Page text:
Having already collaborated with Halsey, Brockhampton’s Kevin Abstract and Omar Apollo in his first few years as a solo artist, eventually signing a multi-million dollar deal with Columbia in the aftermath of a record label bidding war, Dominic Fike certainly looks poised for pop stardom.
To coincide with the release of his debut album in July, titled What Could Possibly Go Wrong, he was also chosen as one of the campaign artists for Fender’s American Professional II series.
Considering his very first guitar was a Fender Strat, it’s a dream come true for the young Floridian…
“It’s surreal to be working with Fender like this,” he smiles. “When I got that first guitar as a kid, I instantly knew they were the best. Honestly, it’s been Fender since day one. I’ve got my Miami Blue Strat with me right now in the back of the car because we have rehearsal in about an hour and I’m just on my way there…
“I actually thought I’d initially be getting the black Telecaster, because I love Telecasters and that’s what I’ve been mainly playing recently. Then this showed up and was the Miami Blue Strat and I was a bit like, ‘So it’s not a Telecaster or black?’ and they told me not this time.
“Then I played it and it instantly became my favorite guitar… now I take that thing with me everywhere I go!”
What do you like about the American Professional II models specifically?
“It’s got the push/push switching, which is sick. And it plays really well, man. I have an older white Strat at home which is great, but it doesn’t play like this thing! I also love the maple neck, I don’t like the darker ones. I also feel like the neck is thin enough as it is – I don’t need to sand it down.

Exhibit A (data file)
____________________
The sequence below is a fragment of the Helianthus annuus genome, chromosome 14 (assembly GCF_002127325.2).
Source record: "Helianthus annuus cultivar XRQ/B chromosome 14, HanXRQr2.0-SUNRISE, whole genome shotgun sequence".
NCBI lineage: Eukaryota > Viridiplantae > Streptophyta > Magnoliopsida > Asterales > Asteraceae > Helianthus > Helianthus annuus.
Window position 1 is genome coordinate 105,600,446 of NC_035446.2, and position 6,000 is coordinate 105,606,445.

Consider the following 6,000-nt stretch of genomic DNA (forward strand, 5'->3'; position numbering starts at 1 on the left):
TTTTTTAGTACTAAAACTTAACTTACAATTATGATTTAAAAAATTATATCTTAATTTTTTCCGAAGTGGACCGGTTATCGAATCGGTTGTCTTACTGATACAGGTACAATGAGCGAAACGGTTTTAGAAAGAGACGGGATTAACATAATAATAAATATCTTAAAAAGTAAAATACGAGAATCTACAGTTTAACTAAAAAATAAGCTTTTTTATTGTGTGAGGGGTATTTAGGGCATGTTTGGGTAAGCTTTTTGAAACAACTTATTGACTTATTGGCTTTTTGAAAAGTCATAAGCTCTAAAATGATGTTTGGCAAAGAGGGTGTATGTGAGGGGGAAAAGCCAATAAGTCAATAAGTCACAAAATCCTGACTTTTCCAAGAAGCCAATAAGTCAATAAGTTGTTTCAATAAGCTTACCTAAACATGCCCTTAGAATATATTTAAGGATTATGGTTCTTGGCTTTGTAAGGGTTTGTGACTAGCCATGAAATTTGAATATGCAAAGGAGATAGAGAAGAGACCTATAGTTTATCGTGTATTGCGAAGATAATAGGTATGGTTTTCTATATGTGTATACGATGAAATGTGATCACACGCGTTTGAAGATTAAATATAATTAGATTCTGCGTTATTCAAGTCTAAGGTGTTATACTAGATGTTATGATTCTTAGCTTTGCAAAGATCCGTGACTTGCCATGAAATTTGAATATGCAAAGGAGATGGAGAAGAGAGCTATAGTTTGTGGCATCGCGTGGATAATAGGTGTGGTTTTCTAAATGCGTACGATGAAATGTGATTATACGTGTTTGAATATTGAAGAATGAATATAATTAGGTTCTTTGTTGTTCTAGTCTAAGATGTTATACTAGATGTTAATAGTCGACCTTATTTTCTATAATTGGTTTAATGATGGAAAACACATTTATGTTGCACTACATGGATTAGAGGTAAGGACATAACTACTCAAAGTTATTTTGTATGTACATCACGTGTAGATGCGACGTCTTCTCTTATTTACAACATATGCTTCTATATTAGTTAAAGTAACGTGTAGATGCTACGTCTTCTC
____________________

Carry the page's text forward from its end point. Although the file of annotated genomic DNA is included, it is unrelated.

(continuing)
“I’ve realized I don’t have the biggest hands over the years. I think I was trying to play Every Breath You Take one time and the chords were way too big for me. That was the moment I realized I must have little hands. It was the first time in my whole guitar career I ever felt like that!”
Do you remember the moment you decided the guitar would be your instrument of choice?
“You know, I found a piece of paper from middle school where I had to fill out what I wanted to do. And there was this band with Vampire in the name – it wasn’t Vampire Weekend – but they had this lead guitarist who was all over the place shredding and singing at the same time.
“But the rhythm guy was totally chilling and I thought, ‘I could totally do that!’ So I wrote ‘rhythm guitar’ as my answer. I feel like I can speak through my guitar. I work with session guitarists who are unable to write a note, which is crazy. Playing guitar like this and working with Fender is a dream come true.”
So who would you say are your main influences as a guitarist?
“It sucks to say John Mayer because he’s a PRS guy [laughs]. Though to be honest, I didn’t really pay attention to what guitars my favorites would play.
“Like, who is the guitarist from The Strokes and what does he play? I don’t know! Who is the guitarist from the Pixies and what does he play? I don’t know… probably a Gibson!
“John Frusciante was a huge influence on me – I know all of his licks for sure. Also, when I think about writing choruses, I learned a lot from Weezer! I also took in a lot from Kurt Cobain’s guitar approach. Those are all the things I hear most in my music, older rock stuff like that.”
There’s definitely a sunny side to a lot of your songs…
“Yes! I love how Sublime would a rap a bit and mix it up. I love that Santeria tune. I was listening to them a lot on boats and shit. Because I grew up in Florida a lot of my heroes had that beachy kind of sound – or half-beachy and half-party music with some hip-hop in there, whether they knew it or not.
“I think some of my influence comes from living in a fuckin’ tourist area. You walk past a bunch of malls and they’re playing all kinds of different shit for different people. Also my mom listens to anything… so I blame my mom.”
So it’s more songwriters than your typical guitar hero types?
“Yeah, I didn’t really listen to Prince, Van Halen or Jimi Hendrix until very recently. Though I did listen to an unhealthy amount of The Beatles and Led Zeppelin when I was younger. That must have subconsciously hit me at times. It’s hard to explain exactly how Jimmy Page influenced me… it was so long ago I was listening to him.